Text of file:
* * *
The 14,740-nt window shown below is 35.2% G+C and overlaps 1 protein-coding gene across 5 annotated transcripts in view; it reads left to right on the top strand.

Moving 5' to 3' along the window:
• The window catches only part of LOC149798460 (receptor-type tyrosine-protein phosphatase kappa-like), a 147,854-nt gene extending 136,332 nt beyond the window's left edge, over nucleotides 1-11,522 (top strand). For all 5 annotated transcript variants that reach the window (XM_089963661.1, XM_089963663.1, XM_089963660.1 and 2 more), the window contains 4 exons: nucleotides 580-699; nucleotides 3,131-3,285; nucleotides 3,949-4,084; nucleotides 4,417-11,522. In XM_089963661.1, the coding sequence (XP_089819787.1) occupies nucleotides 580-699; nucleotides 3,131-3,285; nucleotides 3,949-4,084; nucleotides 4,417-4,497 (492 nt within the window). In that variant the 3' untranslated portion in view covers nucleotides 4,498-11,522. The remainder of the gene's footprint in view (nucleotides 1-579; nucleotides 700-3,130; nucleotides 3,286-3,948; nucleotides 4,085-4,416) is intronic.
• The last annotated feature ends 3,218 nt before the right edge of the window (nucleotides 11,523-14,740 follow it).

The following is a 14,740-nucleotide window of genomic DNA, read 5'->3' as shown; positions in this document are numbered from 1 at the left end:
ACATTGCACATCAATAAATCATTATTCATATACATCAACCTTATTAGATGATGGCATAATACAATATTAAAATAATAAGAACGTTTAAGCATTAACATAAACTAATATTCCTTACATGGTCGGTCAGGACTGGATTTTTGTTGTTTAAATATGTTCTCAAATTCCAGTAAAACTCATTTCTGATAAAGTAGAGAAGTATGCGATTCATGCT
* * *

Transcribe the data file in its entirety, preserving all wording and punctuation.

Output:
The 14,740-nt window shown below is 35.2% G+C and overlaps 1 protein-coding gene across 5 annotated transcripts in view; it reads left to right on the top strand.

Moving 5' to 3' along the window:
• The window catches only part of LOC149798460 (receptor-type tyrosine-protein phosphatase kappa-like), a 147,854-nt gene extending 136,332 nt beyond the window's left edge, over nucleotides 1-11,522 (top strand). For all 5 annotated transcript variants that reach the window (XM_089963661.1, XM_089963663.1, XM_089963660.1 and 2 more), the window contains 4 exons: nucleotides 580-699; nucleotides 3,131-3,285; nucleotides 3,949-4,084; nucleotides 4,417-11,522. In XM_089963661.1, the coding sequence (XP_089819787.1) occupies nucleotides 580-699; nucleotides 3,131-3,285; nucleotides 3,949-4,084; nucleotides 4,417-4,497 (492 nt within the window). In that variant the 3' untranslated portion in view covers nucleotides 4,498-11,522. The remainder of the gene's footprint in view (nucleotides 1-579; nucleotides 700-3,130; nucleotides 3,286-3,948; nucleotides 4,085-4,416) is intronic.
• The last annotated feature ends 3,218 nt before the right edge of the window (nucleotides 11,523-14,740 follow it).

The following is a 14,740-nucleotide window of genomic DNA, read 5'->3' as shown; positions in this document are numbered from 1 at the left end:
ACATTGCACATCAATAAATCATTATTCATATACATCAACCTTATTAGATGATGGCATAATACAATATTAAAATAATAAGAACGTTTAAGCATTAACATAAACTAATATTCCTTACATGGTCGGTCAGGACTGGATTTTTGTTGTTTAAATATGTTCTCAAATTCCAGTAAAACTCATTTCTGATAAAGTAGAGAAGTATGCGATTCATGCT